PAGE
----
By Ian Simpson
WASHINGTON (Reuters) - A U.S. Senate panel probing bogus diet product ads took celebrity doctor Mehmet Oz to task on Tuesday for touting weight-loss products on his syndicated television show.
Missouri Democratic Senator Claire McCaskill, the chairwoman of the Commerce subcommittee on consumer protection, said Oz had a role in perpetuating weight-loss fraud through his show.
“I don’t get why you need to say this stuff because you know it’s not true,” McCaskill said at the hearing, a follow-up to a Federal Trade Commission crackdown in January on fraudulent diet products.
She said Oz's promotion tended to boost sales and prompted scam artists to sell questionable products using deceptive ads.
"When you call a product a miracle, and it's something you can buy and it's something that gives people false hope, I just don't understand why you need to go there," McCaskill said.
Oz, the host of "The Dr. Oz Show," said the products gave people hope to keep trying to lose weight. Nearly 70 percent of Americans are overweight or obese, and he said the No. 1 topic asked about on his website was weight loss.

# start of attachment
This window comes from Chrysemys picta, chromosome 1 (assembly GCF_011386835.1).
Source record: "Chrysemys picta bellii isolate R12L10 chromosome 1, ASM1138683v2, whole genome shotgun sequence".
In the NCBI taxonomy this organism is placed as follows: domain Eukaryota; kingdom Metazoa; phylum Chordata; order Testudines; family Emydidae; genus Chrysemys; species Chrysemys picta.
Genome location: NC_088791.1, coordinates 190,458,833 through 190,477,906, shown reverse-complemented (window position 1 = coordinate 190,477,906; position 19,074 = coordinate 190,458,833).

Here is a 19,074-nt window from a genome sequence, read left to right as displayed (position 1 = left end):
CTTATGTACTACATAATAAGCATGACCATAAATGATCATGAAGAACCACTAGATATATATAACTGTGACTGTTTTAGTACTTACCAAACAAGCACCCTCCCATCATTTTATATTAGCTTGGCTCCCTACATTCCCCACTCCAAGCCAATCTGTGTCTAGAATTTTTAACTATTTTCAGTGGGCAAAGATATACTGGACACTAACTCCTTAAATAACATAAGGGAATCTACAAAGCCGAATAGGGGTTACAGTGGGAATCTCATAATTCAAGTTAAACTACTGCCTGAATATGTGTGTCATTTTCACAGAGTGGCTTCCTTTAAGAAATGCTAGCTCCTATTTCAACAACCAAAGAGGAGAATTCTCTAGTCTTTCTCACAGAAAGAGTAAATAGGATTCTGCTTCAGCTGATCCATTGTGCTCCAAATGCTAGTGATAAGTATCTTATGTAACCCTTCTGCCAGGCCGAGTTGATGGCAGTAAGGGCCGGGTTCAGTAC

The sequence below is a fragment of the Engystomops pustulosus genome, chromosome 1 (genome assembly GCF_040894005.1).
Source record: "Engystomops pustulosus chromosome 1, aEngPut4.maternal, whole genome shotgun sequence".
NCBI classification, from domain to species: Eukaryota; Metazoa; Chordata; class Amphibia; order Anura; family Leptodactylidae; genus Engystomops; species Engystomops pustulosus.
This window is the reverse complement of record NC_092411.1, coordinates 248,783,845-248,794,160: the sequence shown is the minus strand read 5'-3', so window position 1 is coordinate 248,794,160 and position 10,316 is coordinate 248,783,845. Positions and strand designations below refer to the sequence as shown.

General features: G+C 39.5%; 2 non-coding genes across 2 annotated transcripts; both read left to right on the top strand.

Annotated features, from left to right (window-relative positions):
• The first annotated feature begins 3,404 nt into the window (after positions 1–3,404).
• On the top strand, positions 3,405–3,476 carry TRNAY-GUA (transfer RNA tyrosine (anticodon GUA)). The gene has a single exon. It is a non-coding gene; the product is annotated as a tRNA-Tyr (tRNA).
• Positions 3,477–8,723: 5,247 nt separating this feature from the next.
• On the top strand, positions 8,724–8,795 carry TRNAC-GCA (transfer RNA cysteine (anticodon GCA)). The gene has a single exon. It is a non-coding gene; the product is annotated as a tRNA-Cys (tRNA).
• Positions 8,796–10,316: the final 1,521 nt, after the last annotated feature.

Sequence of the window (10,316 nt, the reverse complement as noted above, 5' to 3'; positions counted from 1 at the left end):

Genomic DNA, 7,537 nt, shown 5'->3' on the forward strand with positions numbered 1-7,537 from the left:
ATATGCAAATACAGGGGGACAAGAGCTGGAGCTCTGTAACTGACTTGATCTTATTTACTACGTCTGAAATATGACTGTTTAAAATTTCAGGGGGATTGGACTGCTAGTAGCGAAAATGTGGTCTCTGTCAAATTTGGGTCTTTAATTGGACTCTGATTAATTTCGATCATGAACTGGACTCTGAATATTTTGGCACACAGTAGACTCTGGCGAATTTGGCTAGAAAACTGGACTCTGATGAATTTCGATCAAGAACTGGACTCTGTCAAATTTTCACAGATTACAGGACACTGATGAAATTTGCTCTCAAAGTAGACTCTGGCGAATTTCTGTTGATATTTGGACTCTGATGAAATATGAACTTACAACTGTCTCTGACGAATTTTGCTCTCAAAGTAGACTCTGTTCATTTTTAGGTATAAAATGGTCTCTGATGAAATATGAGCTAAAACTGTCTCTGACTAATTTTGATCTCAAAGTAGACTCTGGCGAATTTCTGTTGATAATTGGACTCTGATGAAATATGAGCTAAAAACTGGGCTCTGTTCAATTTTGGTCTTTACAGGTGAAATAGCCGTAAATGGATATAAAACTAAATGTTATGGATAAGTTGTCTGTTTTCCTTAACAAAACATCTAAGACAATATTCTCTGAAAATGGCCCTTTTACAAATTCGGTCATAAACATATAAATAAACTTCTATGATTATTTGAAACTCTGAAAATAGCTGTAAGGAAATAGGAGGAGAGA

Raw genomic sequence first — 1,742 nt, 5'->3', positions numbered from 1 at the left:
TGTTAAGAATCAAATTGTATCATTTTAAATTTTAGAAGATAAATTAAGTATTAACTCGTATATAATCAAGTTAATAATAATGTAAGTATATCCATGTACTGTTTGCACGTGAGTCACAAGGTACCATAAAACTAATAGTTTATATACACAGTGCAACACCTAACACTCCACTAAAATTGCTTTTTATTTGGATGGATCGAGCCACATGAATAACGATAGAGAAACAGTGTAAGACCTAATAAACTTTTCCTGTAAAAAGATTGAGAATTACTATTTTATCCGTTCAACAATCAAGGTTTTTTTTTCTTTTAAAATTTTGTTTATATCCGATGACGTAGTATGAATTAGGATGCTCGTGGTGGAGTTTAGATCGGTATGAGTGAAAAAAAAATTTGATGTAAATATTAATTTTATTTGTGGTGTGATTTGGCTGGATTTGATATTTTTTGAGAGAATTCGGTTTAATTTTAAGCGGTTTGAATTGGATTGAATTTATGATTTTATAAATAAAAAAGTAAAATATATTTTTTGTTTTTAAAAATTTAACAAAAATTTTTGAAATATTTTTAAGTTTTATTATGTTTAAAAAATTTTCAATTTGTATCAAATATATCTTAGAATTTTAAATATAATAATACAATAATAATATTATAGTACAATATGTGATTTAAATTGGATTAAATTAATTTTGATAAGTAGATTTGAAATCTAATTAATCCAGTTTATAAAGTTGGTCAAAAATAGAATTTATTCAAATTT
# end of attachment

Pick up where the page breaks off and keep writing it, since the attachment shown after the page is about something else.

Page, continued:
"I actually do personally believe in the items that I talk about on the show,” said Oz, a Columbia University professor.
“I recognize that oftentimes they don’t have the scientific muster to present as fact. I would give my audience the advice I give my family all the time, and I have given my family these products.”
Part of the hearing focused on green coffee extract, a dietary supplement Oz touted in 2012 as a "miracle." The show heightened interest in the product, and Oz testified he devoted much of a second show to telling viewers how his name was being used unscrupulously to sell it.
Mary Koelbel Engle, an FTC official, testified that the agency filed suit over the supplement, charging deceptive claims and promotion.
A 2011 FTC survey of consumer fraud showed more consumers were victims of bogus weight-loss products than any other frauds covered by the survey, she said.
Americans were forecast to spend $2.4 billion on weight-loss services last year, and the figure was expected to rise to $2.7 billion in 2018, she said.
(Reporting by Ian Simpson; Editing by Peter Cooney)